Cradle-to-Cradle or happy with dependencies?

Thinking in material cycles is a must to decrease future dependancies - economically and politically!

Developed in conjunction with

Dr. R. Gastl

More than one billion cellular phones are sold every year. Huge numbers of flat screen displays and other electrical appliances are thrown onto the global market. And the more mankind uses these gadgets, the more dependency grows.

When we talk dependency, the question of sustainability is – must be – always very close, too. Looking at the material side of high tech goods, we come across dozens of elements most of us never have heard of before. And looking at the share of these elements in a single product, we think they can be outright neglected. That is where danger is!

The production of – for example – an IPhone requires elements like Selenium, Indium and lots of others. There is simply no way to substitute them, at least not as far as we know today. So producers and consumers have a substantial interest in ample supplies. And even though the amount used for a single product, the total amount required by the industry is growing rapidly.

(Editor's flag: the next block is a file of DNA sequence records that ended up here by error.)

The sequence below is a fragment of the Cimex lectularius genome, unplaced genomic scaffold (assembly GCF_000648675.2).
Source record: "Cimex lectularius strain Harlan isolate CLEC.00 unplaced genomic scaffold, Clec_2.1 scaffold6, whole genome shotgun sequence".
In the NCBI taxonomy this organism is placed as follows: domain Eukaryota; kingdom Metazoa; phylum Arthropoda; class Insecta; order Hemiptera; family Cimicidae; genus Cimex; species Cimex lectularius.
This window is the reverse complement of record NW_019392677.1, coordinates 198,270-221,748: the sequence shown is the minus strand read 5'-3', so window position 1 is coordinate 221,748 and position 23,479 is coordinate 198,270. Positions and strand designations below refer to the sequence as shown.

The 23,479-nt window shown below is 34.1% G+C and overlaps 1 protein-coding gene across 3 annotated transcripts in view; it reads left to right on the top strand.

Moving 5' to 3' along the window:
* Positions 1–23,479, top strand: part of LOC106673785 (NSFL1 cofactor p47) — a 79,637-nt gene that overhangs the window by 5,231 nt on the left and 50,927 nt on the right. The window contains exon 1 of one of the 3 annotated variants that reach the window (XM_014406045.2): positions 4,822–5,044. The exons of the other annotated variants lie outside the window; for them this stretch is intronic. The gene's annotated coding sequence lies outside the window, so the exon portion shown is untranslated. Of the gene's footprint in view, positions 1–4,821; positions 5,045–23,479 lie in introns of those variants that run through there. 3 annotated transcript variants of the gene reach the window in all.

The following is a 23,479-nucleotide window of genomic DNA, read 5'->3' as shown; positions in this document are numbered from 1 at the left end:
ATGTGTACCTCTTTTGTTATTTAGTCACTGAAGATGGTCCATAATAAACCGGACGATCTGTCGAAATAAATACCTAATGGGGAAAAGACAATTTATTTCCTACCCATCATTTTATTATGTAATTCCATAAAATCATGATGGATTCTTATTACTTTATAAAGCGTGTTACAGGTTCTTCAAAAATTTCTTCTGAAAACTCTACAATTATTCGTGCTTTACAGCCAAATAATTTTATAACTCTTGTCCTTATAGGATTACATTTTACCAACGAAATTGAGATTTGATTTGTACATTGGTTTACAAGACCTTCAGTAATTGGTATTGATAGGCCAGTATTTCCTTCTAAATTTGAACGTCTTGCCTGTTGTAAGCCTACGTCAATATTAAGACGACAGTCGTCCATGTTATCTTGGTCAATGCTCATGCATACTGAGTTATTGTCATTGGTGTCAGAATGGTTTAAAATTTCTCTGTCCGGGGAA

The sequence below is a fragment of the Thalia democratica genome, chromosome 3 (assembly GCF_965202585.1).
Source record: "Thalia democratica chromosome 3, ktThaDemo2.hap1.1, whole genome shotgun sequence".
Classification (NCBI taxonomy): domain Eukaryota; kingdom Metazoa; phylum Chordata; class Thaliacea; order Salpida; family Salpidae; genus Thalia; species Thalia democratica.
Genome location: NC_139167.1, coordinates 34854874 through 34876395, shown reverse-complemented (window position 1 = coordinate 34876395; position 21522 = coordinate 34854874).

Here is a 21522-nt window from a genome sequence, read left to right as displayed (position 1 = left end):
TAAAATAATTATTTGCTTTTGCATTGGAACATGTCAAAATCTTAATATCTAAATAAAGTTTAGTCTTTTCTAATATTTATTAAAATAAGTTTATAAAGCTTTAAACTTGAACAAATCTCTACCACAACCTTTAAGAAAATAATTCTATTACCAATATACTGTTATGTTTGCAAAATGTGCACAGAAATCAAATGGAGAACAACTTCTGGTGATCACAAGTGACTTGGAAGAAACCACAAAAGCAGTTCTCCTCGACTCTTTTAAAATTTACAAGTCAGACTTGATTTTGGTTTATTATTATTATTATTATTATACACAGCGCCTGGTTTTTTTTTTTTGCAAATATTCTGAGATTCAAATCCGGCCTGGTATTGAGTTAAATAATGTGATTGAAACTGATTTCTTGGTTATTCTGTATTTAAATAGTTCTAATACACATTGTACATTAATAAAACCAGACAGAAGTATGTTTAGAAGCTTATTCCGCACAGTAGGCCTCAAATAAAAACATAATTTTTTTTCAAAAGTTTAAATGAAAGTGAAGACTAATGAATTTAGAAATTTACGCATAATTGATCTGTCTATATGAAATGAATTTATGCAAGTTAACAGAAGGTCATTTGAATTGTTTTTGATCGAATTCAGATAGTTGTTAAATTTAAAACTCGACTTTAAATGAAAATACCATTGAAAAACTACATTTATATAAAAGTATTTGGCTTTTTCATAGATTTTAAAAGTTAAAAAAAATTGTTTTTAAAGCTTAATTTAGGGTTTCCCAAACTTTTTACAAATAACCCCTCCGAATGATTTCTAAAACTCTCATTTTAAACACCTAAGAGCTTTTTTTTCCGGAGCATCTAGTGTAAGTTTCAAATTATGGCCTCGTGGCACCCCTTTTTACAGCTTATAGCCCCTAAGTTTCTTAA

It’s a fact that China has its hands over roughly 90% of supplies of many of these elements - dependency also here! And there is more: China’s policy tends to protect these supplies and to save them for its own industries. A clever strategy, indeed, but also a policy which may in the future prove destroyable for industries and companies in any other country.

But, yes: There is a counter-strategy! Avoid such dependency by either finding a way to substitute these materials – or by finding new, efficient ways to recycle used appliances. Whereas in a ton of rock, professional miners can extract around 5 grams of gold, a ton of used cellular phones contains up to 250 grams of pure, precious gold – next to all those other elements whose market prices have been growing rapidly in the last few years. Recycling, cradle-to-cradle: That is a field we need to explore much deeper than before if we seriously want to pursue sustainability. And yet: It is one of the most challenging fields of innovation where we have to search for answers.


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